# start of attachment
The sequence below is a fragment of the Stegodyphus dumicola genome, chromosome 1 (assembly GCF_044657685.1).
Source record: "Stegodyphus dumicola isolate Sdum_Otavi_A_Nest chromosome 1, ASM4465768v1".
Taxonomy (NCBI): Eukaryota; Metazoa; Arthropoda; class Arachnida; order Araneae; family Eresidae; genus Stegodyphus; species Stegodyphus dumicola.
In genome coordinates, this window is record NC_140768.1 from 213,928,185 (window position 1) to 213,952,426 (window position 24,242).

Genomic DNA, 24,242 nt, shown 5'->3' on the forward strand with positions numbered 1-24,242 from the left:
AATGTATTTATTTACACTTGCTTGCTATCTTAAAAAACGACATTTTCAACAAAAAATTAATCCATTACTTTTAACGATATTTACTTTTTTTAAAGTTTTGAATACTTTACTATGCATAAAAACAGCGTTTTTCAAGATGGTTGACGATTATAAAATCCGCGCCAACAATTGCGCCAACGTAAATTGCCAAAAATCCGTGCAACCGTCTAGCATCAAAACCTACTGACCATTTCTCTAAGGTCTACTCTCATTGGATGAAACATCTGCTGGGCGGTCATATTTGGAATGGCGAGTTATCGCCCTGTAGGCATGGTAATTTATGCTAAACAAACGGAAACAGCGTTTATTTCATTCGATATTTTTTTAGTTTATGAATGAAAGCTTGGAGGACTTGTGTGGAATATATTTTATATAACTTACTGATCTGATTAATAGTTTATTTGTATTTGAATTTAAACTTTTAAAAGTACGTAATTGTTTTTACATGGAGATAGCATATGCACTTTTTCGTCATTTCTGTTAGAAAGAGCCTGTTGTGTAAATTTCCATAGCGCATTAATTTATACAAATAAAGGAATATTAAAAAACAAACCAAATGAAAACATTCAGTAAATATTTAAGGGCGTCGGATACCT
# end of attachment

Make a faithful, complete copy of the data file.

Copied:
The sequence below is a fragment of the Stegodyphus dumicola genome, chromosome 1 (assembly GCF_044657685.1).
Source record: "Stegodyphus dumicola isolate Sdum_Otavi_A_Nest chromosome 1, ASM4465768v1".
Taxonomy (NCBI): Eukaryota; Metazoa; Arthropoda; class Arachnida; order Araneae; family Eresidae; genus Stegodyphus; species Stegodyphus dumicola.
In genome coordinates, this window is record NC_140768.1 from 213,928,185 (window position 1) to 213,952,426 (window position 24,242).

Genomic DNA, 24,242 nt, shown 5'->3' on the forward strand with positions numbered 1-24,242 from the left:
AATGTATTTATTTACACTTGCTTGCTATCTTAAAAAACGACATTTTCAACAAAAAATTAATCCATTACTTTTAACGATATTTACTTTTTTTAAAGTTTTGAATACTTTACTATGCATAAAAACAGCGTTTTTCAAGATGGTTGACGATTATAAAATCCGCGCCAACAATTGCGCCAACGTAAATTGCCAAAAATCCGTGCAACCGTCTAGCATCAAAACCTACTGACCATTTCTCTAAGGTCTACTCTCATTGGATGAAACATCTGCTGGGCGGTCATATTTGGAATGGCGAGTTATCGCCCTGTAGGCATGGTAATTTATGCTAAACAAACGGAAACAGCGTTTATTTCATTCGATATTTTTTTAGTTTATGAATGAAAGCTTGGAGGACTTGTGTGGAATATATTTTATATAACTTACTGATCTGATTAATAGTTTATTTGTATTTGAATTTAAACTTTTAAAAGTACGTAATTGTTTTTACATGGAGATAGCATATGCACTTTTTCGTCATTTCTGTTAGAAAGAGCCTGTTGTGTAAATTTCCATAGCGCATTAATTTATACAAATAAAGGAATATTAAAAAACAAACCAAATGAAAACATTCAGTAAATATTTAAGGGCGTCGGATACCT